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  1. Heard Liberal Hodgeman on ABC radio earlier today - he seemed to be saying that if the Libs don’t get a clear majority in the election he will not lead a minority Liberal government - no matter who he could form an ‘alliance’ with. Would this mean that the Libs might have to replace him, after election day, with someone who IS willing to negotiate to form a Liberal minority government or does it mean the Liberals will take their bat and ball and leave the field? What is it about this born-to-rule mob?

    by Hugh (Charlie) McColl on Mar 12, 2014 at 4:05 pm

  2. No “IF” about it,SouthMouth jnr made it abundantly clear to Fran on RN this morning,”I will rip up the agreement in my first week in office.”
    Points for telling us that before hand - minus several thousand for being .. himself.

    by AR on Mar 12, 2014 at 4:05 pm

  3. I wonder what the chances are of Hodgeman honouring that commitment (or is it a non-core promise) should he find himself in charge of a minority govt. After all, loggers are the best environmentalists, doncher know.

    by fractious on Mar 12, 2014 at 4:24 pm

  4. Ripping up the agreement is an election ploy to wedge the Libs from green/labor. From a business sense it is a stupid idea as everyone involved in the industry wants the agreement to work - that is apart from dissafected ex-loggers who couldn’t or wouldn’t adapt. No credible buyer wants wood from uncertified forests and other suppliers can get it cheaper elsewhere anyway. The so-called party of free enterprise will need to bump up the subsidies and handouts as a pseudo unemployment benefit to rednecks who somehow think the rest of the state’s taxpayers have less rights to a job than them, but should nevertheless continue paying them to keep the chainsaws running.

    by mikeb on Mar 12, 2014 at 5:29 pm

  5. Heard the LNP heir apparent on the ABC today being interviewed:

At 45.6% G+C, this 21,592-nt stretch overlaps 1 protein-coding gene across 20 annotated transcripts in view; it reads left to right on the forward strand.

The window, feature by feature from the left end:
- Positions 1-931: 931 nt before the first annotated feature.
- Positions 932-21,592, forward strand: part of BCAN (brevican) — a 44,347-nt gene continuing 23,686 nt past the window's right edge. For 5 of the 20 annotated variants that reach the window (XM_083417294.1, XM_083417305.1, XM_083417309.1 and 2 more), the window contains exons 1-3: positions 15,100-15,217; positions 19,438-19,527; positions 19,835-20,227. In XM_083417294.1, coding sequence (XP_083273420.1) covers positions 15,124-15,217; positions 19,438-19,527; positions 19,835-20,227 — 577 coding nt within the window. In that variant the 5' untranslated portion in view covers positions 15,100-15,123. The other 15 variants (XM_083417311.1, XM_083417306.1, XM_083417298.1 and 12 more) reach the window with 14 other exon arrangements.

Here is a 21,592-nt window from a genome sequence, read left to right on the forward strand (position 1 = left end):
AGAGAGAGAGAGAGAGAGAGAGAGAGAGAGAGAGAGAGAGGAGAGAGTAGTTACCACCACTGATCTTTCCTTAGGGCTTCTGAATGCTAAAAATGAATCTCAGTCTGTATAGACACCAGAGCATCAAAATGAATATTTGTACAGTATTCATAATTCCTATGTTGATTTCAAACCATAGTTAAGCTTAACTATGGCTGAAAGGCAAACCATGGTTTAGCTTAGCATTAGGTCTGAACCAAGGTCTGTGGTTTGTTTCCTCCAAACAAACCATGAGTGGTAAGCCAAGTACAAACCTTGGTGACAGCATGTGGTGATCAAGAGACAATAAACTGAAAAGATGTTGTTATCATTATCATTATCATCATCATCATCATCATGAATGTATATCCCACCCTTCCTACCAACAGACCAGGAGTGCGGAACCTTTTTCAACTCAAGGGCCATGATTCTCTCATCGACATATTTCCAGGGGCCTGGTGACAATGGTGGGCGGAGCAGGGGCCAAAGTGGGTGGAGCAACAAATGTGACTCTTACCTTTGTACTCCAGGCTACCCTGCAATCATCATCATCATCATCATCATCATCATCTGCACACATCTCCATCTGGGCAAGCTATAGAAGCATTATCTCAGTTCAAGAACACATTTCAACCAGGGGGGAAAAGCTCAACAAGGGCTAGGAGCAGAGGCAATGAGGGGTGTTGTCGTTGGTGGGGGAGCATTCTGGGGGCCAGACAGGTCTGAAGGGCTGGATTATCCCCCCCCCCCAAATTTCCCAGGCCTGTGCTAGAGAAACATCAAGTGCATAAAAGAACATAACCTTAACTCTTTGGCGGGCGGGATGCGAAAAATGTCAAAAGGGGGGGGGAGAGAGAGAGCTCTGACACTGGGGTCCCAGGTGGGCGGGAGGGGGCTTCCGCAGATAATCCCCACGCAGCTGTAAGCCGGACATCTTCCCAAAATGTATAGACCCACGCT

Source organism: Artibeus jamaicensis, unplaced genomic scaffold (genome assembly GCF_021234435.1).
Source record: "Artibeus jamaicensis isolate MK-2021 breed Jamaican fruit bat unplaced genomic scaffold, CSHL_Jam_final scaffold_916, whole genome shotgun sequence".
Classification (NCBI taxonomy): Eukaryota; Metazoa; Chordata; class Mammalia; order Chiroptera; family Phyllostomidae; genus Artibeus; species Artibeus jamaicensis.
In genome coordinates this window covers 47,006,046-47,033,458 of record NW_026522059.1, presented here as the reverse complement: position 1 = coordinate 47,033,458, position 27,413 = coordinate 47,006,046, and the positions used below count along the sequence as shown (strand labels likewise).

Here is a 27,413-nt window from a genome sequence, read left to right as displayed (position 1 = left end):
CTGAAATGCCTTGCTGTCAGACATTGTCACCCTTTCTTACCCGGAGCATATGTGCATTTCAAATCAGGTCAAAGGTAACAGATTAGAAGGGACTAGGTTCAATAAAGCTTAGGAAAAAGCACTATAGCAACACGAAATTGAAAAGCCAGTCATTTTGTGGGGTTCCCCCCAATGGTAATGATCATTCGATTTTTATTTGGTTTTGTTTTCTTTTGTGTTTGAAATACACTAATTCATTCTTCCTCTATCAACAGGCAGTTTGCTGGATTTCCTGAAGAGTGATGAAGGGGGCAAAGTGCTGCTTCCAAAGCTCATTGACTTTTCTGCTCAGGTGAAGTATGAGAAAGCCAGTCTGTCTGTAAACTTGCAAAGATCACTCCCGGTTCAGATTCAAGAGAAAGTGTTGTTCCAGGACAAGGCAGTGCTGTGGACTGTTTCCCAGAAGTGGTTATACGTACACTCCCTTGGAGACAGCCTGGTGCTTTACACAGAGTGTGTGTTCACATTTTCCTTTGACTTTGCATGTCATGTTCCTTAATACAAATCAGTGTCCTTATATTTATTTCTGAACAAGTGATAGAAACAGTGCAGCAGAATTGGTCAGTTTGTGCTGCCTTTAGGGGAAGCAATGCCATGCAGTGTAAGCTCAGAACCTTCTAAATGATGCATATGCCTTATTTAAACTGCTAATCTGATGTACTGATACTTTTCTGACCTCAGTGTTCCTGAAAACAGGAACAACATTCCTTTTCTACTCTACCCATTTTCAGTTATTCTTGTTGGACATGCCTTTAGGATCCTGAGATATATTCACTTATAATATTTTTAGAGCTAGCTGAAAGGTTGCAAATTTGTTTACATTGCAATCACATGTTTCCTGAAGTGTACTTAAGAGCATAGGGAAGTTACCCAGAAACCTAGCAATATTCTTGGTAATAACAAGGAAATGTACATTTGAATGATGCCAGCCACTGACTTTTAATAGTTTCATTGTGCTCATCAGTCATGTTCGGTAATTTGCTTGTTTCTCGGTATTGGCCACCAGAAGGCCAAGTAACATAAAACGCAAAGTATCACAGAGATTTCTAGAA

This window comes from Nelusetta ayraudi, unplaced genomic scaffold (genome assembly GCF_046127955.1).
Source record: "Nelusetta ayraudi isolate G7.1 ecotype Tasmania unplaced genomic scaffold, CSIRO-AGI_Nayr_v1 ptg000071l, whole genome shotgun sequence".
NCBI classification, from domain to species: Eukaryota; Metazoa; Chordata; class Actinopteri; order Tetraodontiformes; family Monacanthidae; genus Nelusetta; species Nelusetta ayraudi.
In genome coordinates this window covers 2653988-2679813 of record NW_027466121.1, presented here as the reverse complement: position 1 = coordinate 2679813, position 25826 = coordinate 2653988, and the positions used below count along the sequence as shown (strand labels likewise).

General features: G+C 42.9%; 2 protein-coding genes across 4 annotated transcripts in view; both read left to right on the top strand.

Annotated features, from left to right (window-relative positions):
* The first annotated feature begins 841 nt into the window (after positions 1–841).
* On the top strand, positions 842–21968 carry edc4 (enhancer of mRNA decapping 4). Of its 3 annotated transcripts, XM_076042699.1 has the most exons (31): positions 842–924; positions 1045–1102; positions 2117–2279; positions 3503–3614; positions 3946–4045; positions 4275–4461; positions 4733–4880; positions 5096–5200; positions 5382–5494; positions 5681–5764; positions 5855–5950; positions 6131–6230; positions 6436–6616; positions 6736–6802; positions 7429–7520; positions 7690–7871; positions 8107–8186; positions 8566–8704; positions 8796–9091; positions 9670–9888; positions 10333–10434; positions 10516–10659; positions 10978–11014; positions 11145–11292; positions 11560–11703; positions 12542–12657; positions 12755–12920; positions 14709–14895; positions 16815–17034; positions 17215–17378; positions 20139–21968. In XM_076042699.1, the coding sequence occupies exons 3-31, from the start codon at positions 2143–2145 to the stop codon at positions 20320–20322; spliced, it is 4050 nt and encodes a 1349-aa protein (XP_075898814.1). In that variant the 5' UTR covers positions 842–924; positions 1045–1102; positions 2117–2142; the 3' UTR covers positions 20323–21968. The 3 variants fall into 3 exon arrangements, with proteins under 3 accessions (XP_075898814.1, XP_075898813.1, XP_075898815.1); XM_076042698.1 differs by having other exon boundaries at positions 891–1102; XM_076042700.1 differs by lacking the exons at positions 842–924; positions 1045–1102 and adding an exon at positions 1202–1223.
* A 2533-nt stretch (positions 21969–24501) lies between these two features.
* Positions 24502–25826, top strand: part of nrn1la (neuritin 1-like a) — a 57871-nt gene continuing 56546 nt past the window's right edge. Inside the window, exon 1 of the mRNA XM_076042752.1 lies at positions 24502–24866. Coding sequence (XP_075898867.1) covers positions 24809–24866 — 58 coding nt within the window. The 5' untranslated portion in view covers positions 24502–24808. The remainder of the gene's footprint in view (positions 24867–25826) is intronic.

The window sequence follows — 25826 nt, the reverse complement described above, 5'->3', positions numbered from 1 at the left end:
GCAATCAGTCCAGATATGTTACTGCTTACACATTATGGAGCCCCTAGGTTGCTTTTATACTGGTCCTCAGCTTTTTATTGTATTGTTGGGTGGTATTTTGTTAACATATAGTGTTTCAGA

Following his (recent) masters voice to the Forestry heads it will be “rip, rip woodchips, turn it into paper” come Sunday if they get in.
    On the mainland the unemployed are all going to be barista’s or Coles checkout operators, in Tasmania they will all be lumberjacks; this is a sorry excuse for a Government.

    by MJPC on Mar 13, 2014 at 9:02 am

  6. Good question Hugh. I have been asking around about this. While polls show the Liberals are likely to win 13 or 14 seats on Saturday (13 is a majority), there is a small chance they may only win 12.

    Now, if that happens, Hodgman has made it clear he will not govern in minority. If Labor and the Greens can muster 13 seats between them they would likely form govt, but I think this is highly unlikely.

    The PUP could just win one (again, unlikely, but possible). In that case, I think the Libs would form govt with the PUP. Hodgman could either become premier, or stick to his promises and stand aside.

    Hodgman would really struggle to form govt with the Greens given the vehemence of his comments around this. But he could get away with governing with the PUP, I think.

    by Cathy Alexander on Mar 13, 2014 at 12:51 pm

  7. And MJPC, on woodchips - one thing the Liberal forest policy does note is that the forest industry is no longer about woodchips.

    We don’t want to go back to the past; the era of forestry underpinned in the main by woodchip exports has finished.”

    Interesting - you would never have heard that a decade ago.

    by Cathy Alexander on Mar 13, 2014 at 12:52 pm

  8. Cathy, I would’nt be too sure that policy is changed come a win. He did mention with fondness the por state of a pulp mill (which I thought did not go ahead as much for environmental reasons as for Gunns financial woes), and had some fond comments about a woodchip mill being still available for use by the products of the lumberjacks.
    Never believe a politician when in opposition, in NSW the red t-shirts worn by the Premier (water over coal) and crew before the state election became only so many cleaning rags in government (coal/CSG winning out over water in the Hunter).

    by MJPC on Mar 13, 2014 at 1:19 pm